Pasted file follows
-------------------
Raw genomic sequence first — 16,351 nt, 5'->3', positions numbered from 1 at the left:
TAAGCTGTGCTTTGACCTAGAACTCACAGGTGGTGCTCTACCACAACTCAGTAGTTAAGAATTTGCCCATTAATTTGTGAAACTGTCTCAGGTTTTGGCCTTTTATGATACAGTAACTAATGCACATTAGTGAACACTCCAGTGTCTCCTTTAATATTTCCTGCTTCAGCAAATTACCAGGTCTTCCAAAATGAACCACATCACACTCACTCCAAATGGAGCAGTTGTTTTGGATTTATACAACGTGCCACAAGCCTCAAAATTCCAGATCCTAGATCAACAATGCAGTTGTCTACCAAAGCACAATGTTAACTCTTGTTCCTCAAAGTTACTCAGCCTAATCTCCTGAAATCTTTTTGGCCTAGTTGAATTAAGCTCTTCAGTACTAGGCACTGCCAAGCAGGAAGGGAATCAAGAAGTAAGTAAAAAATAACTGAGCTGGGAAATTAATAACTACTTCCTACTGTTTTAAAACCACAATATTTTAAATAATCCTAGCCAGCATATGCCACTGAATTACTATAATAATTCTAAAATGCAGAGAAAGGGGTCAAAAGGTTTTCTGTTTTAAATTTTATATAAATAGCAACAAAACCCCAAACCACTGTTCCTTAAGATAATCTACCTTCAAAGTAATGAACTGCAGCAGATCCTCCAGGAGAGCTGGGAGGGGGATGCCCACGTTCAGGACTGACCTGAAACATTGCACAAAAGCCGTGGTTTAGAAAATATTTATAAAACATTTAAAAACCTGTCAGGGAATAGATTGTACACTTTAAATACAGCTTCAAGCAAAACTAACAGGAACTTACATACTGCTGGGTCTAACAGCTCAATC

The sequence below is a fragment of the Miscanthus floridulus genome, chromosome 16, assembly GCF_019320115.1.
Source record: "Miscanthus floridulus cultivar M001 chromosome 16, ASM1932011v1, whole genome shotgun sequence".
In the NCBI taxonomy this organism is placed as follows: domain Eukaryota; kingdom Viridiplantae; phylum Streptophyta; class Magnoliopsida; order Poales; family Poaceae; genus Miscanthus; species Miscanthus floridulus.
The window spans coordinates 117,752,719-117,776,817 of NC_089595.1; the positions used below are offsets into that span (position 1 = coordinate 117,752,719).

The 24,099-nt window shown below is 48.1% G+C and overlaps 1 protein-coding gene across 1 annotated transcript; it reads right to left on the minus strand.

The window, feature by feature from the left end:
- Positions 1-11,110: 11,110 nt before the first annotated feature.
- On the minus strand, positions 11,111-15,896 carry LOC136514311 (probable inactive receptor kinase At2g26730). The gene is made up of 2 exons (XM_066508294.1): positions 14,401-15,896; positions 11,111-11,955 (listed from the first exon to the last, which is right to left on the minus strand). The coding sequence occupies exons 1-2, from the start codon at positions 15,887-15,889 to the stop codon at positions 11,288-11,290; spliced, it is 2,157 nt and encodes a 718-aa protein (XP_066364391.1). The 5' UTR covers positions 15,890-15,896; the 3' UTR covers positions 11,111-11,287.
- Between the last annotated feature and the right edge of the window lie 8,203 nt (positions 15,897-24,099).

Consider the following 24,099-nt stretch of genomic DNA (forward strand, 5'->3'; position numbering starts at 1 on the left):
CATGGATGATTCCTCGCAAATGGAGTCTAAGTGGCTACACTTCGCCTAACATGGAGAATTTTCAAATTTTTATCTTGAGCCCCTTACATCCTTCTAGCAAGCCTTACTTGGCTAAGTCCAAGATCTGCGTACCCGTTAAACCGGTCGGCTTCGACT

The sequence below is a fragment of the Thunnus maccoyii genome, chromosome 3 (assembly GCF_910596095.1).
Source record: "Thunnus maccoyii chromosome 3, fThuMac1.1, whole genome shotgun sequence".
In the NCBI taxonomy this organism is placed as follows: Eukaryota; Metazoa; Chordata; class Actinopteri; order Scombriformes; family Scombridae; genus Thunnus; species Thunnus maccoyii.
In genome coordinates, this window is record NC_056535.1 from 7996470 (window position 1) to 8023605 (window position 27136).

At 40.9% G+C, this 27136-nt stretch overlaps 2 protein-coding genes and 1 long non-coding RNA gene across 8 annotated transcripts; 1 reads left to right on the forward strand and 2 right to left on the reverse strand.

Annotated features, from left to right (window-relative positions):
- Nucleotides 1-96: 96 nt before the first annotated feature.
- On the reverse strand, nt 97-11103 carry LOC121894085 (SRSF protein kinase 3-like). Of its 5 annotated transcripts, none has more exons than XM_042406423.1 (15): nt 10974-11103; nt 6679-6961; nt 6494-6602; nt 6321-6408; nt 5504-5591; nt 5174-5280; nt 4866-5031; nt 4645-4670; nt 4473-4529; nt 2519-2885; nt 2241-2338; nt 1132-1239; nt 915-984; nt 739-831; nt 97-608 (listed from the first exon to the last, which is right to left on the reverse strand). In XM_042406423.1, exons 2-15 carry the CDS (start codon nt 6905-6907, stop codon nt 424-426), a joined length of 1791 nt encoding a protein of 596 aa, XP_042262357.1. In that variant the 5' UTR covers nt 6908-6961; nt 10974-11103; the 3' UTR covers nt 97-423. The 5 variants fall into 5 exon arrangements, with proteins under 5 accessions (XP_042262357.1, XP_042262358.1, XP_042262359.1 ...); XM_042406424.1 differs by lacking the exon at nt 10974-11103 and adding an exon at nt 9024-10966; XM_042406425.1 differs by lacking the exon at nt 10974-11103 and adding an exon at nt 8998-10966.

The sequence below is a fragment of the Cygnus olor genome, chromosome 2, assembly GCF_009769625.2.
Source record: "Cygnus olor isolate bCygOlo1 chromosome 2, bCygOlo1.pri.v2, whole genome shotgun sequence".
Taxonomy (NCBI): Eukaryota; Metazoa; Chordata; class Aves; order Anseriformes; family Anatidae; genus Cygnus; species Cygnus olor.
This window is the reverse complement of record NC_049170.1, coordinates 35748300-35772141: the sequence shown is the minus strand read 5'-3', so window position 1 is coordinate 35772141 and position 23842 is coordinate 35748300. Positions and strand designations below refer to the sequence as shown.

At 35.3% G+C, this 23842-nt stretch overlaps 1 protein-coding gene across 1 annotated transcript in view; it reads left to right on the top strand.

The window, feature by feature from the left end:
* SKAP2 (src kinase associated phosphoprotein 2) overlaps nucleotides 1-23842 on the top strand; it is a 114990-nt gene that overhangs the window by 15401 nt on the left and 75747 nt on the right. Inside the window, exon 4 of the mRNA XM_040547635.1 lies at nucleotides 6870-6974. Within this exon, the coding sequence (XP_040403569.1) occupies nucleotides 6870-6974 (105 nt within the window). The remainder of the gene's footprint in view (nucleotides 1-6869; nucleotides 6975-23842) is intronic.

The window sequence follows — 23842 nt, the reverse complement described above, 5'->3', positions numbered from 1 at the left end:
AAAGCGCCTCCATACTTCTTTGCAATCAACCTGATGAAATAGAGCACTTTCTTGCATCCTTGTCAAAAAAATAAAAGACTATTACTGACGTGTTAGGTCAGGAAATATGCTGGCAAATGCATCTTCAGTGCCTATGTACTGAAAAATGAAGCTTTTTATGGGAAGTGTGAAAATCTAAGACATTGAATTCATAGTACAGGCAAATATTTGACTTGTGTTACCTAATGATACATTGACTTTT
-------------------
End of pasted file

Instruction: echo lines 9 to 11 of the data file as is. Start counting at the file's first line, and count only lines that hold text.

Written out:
- Positions 1-11,110: 11,110 nt before the first annotated feature.
- On the minus strand, positions 11,111-15,896 carry LOC136514311 (probable inactive receptor kinase At2g26730). The gene is made up of 2 exons (XM_066508294.1): positions 14,401-15,896; positions 11,111-11,955 (listed from the first exon to the last, which is right to left on the minus strand). The coding sequence occupies exons 1-2, from the start codon at positions 15,887-15,889 to the stop codon at positions 11,288-11,290; spliced, it is 2,157 nt and encodes a 718-aa protein (XP_066364391.1). The 5' UTR covers positions 15,890-15,896; the 3' UTR covers positions 11,111-11,287.
- Between the last annotated feature and the right edge of the window lie 8,203 nt (positions 15,897-24,099).